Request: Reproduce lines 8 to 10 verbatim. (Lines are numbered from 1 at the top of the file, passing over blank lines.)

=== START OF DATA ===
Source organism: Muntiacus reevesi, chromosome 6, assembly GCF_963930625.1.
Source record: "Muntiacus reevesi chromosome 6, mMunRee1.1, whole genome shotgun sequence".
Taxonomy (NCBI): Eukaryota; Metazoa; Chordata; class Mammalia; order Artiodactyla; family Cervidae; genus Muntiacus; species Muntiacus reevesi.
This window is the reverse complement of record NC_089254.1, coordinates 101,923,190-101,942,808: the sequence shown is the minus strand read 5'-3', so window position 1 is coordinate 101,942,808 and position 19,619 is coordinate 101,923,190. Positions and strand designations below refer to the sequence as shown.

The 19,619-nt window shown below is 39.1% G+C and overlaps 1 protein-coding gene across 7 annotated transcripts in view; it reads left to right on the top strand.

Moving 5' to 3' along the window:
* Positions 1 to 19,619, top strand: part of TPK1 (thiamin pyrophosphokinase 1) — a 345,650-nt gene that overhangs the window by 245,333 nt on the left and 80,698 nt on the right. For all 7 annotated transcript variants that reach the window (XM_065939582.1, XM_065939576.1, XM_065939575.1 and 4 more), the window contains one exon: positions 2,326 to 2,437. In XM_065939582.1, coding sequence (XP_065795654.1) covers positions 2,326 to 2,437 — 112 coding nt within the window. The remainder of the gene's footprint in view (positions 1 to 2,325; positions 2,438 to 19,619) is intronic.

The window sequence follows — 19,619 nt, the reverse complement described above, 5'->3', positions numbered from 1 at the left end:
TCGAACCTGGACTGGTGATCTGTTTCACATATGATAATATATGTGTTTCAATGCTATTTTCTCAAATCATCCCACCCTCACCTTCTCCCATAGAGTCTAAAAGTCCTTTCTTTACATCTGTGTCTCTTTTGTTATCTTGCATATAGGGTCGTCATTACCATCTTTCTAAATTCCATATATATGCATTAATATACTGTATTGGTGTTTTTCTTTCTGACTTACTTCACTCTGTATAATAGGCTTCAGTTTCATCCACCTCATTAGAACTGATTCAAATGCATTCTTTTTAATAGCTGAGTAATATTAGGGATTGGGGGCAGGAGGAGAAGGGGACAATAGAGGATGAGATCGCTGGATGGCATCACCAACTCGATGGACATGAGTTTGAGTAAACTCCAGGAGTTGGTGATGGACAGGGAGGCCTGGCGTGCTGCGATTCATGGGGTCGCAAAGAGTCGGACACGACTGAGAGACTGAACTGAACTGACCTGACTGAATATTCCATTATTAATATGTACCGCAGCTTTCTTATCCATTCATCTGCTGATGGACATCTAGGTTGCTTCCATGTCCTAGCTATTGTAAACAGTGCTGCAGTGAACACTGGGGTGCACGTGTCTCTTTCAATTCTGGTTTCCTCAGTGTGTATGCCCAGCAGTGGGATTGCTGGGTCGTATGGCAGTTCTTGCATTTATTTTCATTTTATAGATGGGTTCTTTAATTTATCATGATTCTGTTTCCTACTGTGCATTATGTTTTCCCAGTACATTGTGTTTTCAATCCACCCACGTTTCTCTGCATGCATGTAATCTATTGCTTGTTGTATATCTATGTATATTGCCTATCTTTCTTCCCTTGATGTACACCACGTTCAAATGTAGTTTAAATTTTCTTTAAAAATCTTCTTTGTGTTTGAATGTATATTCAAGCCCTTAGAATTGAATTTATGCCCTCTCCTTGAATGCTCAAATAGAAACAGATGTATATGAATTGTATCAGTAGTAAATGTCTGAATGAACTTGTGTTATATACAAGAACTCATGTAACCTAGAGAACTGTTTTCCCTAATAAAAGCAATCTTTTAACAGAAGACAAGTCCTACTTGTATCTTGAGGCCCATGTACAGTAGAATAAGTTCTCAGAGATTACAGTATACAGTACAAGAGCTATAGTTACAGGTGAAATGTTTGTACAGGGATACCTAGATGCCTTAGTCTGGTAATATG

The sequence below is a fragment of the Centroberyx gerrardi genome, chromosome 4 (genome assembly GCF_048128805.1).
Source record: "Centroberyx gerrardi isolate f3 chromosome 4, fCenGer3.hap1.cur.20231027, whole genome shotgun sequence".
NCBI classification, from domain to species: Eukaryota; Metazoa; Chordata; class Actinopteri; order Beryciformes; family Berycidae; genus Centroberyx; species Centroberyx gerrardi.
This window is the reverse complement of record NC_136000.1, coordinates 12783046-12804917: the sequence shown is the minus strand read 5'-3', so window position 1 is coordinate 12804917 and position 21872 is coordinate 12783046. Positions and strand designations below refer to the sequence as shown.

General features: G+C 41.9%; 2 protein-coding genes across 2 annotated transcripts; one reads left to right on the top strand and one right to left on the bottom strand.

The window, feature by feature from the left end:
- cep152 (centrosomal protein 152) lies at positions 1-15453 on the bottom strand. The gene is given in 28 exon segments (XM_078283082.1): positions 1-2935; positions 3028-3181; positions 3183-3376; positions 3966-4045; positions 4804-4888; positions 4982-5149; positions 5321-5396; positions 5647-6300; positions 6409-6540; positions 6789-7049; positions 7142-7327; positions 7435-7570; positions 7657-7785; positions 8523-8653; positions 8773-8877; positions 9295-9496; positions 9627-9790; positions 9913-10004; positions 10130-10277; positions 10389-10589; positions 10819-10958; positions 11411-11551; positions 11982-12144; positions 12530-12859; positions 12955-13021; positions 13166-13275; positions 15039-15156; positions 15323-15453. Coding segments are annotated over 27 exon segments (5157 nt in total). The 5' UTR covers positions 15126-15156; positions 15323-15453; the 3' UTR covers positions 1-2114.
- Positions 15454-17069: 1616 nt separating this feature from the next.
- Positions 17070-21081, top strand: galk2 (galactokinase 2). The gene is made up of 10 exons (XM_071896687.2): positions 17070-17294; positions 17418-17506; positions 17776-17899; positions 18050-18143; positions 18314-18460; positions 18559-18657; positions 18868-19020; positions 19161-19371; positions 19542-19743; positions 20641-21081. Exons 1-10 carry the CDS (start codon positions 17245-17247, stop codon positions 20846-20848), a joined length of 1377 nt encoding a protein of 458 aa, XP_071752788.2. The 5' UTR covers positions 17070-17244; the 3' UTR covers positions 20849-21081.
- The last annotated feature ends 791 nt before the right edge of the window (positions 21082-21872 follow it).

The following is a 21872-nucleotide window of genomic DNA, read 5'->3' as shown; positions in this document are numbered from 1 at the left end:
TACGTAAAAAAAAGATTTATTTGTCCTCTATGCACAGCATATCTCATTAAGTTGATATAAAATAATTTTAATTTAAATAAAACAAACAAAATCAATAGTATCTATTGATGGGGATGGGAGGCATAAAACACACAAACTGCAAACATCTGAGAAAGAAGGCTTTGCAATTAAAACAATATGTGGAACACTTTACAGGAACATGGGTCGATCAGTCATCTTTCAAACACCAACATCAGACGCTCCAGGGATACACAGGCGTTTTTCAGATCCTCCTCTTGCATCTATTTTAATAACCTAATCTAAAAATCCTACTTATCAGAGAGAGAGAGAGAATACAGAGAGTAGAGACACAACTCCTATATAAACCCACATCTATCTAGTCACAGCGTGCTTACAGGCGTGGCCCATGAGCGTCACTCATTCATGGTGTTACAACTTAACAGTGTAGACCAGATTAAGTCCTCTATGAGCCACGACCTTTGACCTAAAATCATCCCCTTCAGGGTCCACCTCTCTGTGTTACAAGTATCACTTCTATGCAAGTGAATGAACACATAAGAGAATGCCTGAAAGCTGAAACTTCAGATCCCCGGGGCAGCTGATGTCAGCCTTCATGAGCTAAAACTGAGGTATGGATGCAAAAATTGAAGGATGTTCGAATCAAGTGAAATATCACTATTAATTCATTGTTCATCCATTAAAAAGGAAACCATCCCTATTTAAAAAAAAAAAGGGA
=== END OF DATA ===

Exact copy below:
The window sequence follows — 19,619 nt, the reverse complement described above, 5'->3', positions numbered from 1 at the left end:
TCGAACCTGGACTGGTGATCTGTTTCACATATGATAATATATGTGTTTCAATGCTATTTTCTCAAATCATCCCACCCTCACCTTCTCCCATAGAGTCTAAAAGTCCTTTCTTTACATCTGTGTCTCTTTTGTTATCTTGCATATAGGGTCGTCATTACCATCTTTCTAAATTCCATATATATGCATTAATATACTGTATTGGTGTTTTTCTTTCTGACTTACTTCACTCTGTATAATAGGCTTCAGTTTCATCCACCTCATTAGAACTGATTCAAATGCATTCTTTTTAATAGCTGAGTAATATTAGGGATTGGGGGCAGGAGGAGAAGGGGACAATAGAGGATGAGATCGCTGGATGGCATCACCAACTCGATGGACATGAGTTTGAGTAAACTCCAGGAGTTGGTGATGGACAGGGAGGCCTGGCGTGCTGCGATTCATGGGGTCGCAAAGAGTCGGACACGACTGAGAGACTGAACTGAACTGACCTGACTGAATATTCCATTATTAATATGTACCGCAGCTTTCTTATCCATTCATCTGCTGATGGACATCTAGGTTGCTTCCATGTCCTAGCTATTGTAAACAGTGCTGCAGTGAACACTGGGGTGCACGTGTCTCTTTCAATTCTGGTTTCCTCAGTGTGTATGCCCAGCAGTGGGATTGCTGGGTCGTATGGCAGTTCTTGCATTTATTTTCATTTTATAGATGGGTTCTTTAATTTATCATGATTCTGTTTCCTACTGTGCATTATGTTTTCCCAGTACATTGTGTTTTCAATCCACCCACGTTTCTCTGCATGCATGTAATCTATTGCTTGTTGTATATCTATGTATATTGCCTATCTTTCTTCCCTTGATGTACACCACGTTCAAATGTAGTTTAAATTTTCTTTAAAAATCTTCTTTGTGTTTGAATGTATATTCAAGCCCTTAGAATTGAATTTATGCCCTCTCCTTGAATGCTCAAATAGAAACAGATGTATATGAATTGTATCAGTAGTAAATGTCTGAATGAACTTGTGTTATATACAAGAACTCATGTAACCTAGAGAACTGTTTTCCCTAATAAAAGCAATCTTTTAACAGAAGACAAGTCCTACTTGTATCTTGAGGCCCATGTACAGTAGAATAAGTTCTCAGAGATTACAGTATACAGTACAAGAGCTATAGTTACAGGTGAAATGTTTGTACAGGGATACCTAGATGCCTTAGTCTGGTAATATG

The sequence below is a fragment of the Centroberyx gerrardi genome, chromosome 4 (genome assembly GCF_048128805.1).